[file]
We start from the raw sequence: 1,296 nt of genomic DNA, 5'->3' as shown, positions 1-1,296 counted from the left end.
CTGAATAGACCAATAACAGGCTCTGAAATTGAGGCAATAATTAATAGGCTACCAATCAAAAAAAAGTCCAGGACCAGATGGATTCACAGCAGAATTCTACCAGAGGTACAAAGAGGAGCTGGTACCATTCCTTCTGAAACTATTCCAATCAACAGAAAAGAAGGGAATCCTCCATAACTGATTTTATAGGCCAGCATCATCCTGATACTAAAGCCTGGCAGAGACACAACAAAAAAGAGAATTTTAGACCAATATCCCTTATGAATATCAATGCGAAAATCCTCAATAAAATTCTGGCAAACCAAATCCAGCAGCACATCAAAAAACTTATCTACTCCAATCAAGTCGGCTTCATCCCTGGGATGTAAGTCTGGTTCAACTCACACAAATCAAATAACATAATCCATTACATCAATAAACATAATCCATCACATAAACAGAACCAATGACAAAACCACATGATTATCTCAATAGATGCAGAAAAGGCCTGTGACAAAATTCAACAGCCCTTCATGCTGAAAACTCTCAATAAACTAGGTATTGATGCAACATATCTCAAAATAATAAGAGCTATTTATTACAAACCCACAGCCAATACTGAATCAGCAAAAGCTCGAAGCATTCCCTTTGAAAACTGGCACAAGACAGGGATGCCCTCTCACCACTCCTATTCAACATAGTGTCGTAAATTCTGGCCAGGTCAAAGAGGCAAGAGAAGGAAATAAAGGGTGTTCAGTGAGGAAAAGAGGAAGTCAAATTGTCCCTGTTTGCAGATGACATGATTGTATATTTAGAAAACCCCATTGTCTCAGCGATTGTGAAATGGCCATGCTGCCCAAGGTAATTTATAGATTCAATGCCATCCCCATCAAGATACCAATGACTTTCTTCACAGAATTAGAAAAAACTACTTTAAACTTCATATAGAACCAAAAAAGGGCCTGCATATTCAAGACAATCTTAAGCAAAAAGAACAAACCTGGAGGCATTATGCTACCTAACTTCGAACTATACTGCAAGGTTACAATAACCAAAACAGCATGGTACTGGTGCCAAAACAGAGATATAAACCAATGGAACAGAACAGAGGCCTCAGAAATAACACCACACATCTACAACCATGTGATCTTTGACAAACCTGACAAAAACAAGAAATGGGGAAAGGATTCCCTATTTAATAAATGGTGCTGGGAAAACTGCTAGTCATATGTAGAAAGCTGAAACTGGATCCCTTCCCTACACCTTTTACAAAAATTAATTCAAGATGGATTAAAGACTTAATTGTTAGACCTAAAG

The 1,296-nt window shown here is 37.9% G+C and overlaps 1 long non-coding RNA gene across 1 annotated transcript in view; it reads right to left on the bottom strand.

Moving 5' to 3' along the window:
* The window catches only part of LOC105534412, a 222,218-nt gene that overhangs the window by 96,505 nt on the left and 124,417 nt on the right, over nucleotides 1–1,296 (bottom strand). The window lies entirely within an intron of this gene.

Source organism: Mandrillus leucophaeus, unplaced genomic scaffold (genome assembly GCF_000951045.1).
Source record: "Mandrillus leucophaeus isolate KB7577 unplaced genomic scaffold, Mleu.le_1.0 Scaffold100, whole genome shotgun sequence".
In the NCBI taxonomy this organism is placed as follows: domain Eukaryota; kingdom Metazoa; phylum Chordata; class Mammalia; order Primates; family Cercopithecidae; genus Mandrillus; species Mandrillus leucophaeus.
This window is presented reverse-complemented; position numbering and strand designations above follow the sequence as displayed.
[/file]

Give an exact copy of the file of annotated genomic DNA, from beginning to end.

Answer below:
We start from the raw sequence: 1,296 nt of genomic DNA, 5'->3' as shown, positions 1-1,296 counted from the left end.
CTGAATAGACCAATAACAGGCTCTGAAATTGAGGCAATAATTAATAGGCTACCAATCAAAAAAAAGTCCAGGACCAGATGGATTCACAGCAGAATTCTACCAGAGGTACAAAGAGGAGCTGGTACCATTCCTTCTGAAACTATTCCAATCAACAGAAAAGAAGGGAATCCTCCATAACTGATTTTATAGGCCAGCATCATCCTGATACTAAAGCCTGGCAGAGACACAACAAAAAAGAGAATTTTAGACCAATATCCCTTATGAATATCAATGCGAAAATCCTCAATAAAATTCTGGCAAACCAAATCCAGCAGCACATCAAAAAACTTATCTACTCCAATCAAGTCGGCTTCATCCCTGGGATGTAAGTCTGGTTCAACTCACACAAATCAAATAACATAATCCATTACATCAATAAACATAATCCATCACATAAACAGAACCAATGACAAAACCACATGATTATCTCAATAGATGCAGAAAAGGCCTGTGACAAAATTCAACAGCCCTTCATGCTGAAAACTCTCAATAAACTAGGTATTGATGCAACATATCTCAAAATAATAAGAGCTATTTATTACAAACCCACAGCCAATACTGAATCAGCAAAAGCTCGAAGCATTCCCTTTGAAAACTGGCACAAGACAGGGATGCCCTCTCACCACTCCTATTCAACATAGTGTCGTAAATTCTGGCCAGGTCAAAGAGGCAAGAGAAGGAAATAAAGGGTGTTCAGTGAGGAAAAGAGGAAGTCAAATTGTCCCTGTTTGCAGATGACATGATTGTATATTTAGAAAACCCCATTGTCTCAGCGATTGTGAAATGGCCATGCTGCCCAAGGTAATTTATAGATTCAATGCCATCCCCATCAAGATACCAATGACTTTCTTCACAGAATTAGAAAAAACTACTTTAAACTTCATATAGAACCAAAAAAGGGCCTGCATATTCAAGACAATCTTAAGCAAAAAGAACAAACCTGGAGGCATTATGCTACCTAACTTCGAACTATACTGCAAGGTTACAATAACCAAAACAGCATGGTACTGGTGCCAAAACAGAGATATAAACCAATGGAACAGAACAGAGGCCTCAGAAATAACACCACACATCTACAACCATGTGATCTTTGACAAACCTGACAAAAACAAGAAATGGGGAAAGGATTCCCTATTTAATAAATGGTGCTGGGAAAACTGCTAGTCATATGTAGAAAGCTGAAACTGGATCCCTTCCCTACACCTTTTACAAAAATTAATTCAAGATGGATTAAAGACTTAATTGTTAGACCTAAAG

The 1,296-nt window shown here is 37.9% G+C and overlaps 1 long non-coding RNA gene across 1 annotated transcript in view; it reads right to left on the bottom strand.

Moving 5' to 3' along the window:
* The window catches only part of LOC105534412, a 222,218-nt gene that overhangs the window by 96,505 nt on the left and 124,417 nt on the right, over nucleotides 1–1,296 (bottom strand). The window lies entirely within an intron of this gene.

Source organism: Mandrillus leucophaeus, unplaced genomic scaffold (genome assembly GCF_000951045.1).
Source record: "Mandrillus leucophaeus isolate KB7577 unplaced genomic scaffold, Mleu.le_1.0 Scaffold100, whole genome shotgun sequence".
In the NCBI taxonomy this organism is placed as follows: domain Eukaryota; kingdom Metazoa; phylum Chordata; class Mammalia; order Primates; family Cercopithecidae; genus Mandrillus; species Mandrillus leucophaeus.
This window is presented reverse-complemented; position numbering and strand designations above follow the sequence as displayed.